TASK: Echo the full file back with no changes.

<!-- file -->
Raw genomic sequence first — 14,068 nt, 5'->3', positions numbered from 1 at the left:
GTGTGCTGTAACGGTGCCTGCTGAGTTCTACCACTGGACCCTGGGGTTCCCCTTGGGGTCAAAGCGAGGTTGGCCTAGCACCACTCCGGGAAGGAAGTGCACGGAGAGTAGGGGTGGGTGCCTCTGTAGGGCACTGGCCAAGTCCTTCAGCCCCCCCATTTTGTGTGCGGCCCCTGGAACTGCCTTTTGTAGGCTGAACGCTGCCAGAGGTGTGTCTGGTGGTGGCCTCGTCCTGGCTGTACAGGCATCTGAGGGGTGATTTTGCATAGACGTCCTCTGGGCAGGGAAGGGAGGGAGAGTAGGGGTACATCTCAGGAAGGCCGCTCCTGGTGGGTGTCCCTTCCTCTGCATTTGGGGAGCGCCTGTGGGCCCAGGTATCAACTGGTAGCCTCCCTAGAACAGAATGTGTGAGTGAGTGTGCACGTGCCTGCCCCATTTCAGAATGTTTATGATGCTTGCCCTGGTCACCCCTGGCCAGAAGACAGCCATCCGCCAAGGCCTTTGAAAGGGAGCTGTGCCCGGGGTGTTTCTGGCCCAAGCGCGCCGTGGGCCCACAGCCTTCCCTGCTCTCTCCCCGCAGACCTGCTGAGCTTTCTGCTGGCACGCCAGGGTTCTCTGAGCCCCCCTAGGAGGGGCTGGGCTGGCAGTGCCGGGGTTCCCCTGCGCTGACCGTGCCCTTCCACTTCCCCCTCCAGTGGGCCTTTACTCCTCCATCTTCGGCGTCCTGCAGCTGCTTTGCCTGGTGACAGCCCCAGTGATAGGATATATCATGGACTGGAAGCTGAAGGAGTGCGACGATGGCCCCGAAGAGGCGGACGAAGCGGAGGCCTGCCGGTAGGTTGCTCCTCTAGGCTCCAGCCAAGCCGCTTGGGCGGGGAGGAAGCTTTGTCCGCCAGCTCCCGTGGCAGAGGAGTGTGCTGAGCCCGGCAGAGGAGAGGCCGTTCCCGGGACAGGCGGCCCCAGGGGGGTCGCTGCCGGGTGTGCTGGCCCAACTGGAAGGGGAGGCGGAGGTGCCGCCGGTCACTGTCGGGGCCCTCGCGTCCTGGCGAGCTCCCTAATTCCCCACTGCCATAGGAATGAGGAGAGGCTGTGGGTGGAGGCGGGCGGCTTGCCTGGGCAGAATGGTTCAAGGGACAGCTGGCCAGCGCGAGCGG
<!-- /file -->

Raw genomic sequence first — 14,068 nt, 5'->3', positions numbered from 1 at the left:
GTGTGCTGTAACGGTGCCTGCTGAGTTCTACCACTGGACCCTGGGGTTCCCCTTGGGGTCAAAGCGAGGTTGGCCTAGCACCACTCCGGGAAGGAAGTGCACGGAGAGTAGGGGTGGGTGCCTCTGTAGGGCACTGGCCAAGTCCTTCAGCCCCCCCATTTTGTGTGCGGCCCCTGGAACTGCCTTTTGTAGGCTGAACGCTGCCAGAGGTGTGTCTGGTGGTGGCCTCGTCCTGGCTGTACAGGCATCTGAGGGGTGATTTTGCATAGACGTCCTCTGGGCAGGGAAGGGAGGGAGAGTAGGGGTACATCTCAGGAAGGCCGCTCCTGGTGGGTGTCCCTTCCTCTGCATTTGGGGAGCGCCTGTGGGCCCAGGTATCAACTGGTAGCCTCCCTAGAACAGAATGTGTGAGTGAGTGTGCACGTGCCTGCCCCATTTCAGAATGTTTATGATGCTTGCCCTGGTCACCCCTGGCCAGAAGACAGCCATCCGCCAAGGCCTTTGAAAGGGAGCTGTGCCCGGGGTGTTTCTGGCCCAAGCGCGCCGTGGGCCCACAGCCTTCCCTGCTCTCTCCCCGCAGACCTGCTGAGCTTTCTGCTGGCACGCCAGGGTTCTCTGAGCCCCCCTAGGAGGGGCTGGGCTGGCAGTGCCGGGGTTCCCCTGCGCTGACCGTGCCCTTCCACTTCCCCCTCCAGTGGGCCTTTACTCCTCCATCTTCGGCGTCCTGCAGCTGCTTTGCCTGGTGACAGCCCCAGTGATAGGATATATCATGGACTGGAAGCTGAAGGAGTGCGACGATGGCCCCGAAGAGGCGGACGAAGCGGAGGCCTGCCGGTAGGTTGCTCCTCTAGGCTCCAGCCAAGCCGCTTGGGCGGGGAGGAAGCTTTGTCCGCCAGCTCCCGTGGCAGAGGAGTGTGCTGAGCCCGGCAGAGGAGAGGCCGTTCCCGGGACAGGCGGCCCCAGGGGGGTCGCTGCCGGGTGTGCTGGCCCAACTGGAAGGGGAGGCGGAGGTGCCGCCGGTCACTGTCGGGGCCCTCGCGTCCTGGCGAGCTCCCTAATTCCCCACTGCCATAGGAATGAGGAGAGGCTGTGGGTGGAGGCGGGCGGCTTGCCTGGGCAGAATGGTTCAAGGGACAGCTGGCCAGCGCGAGCGG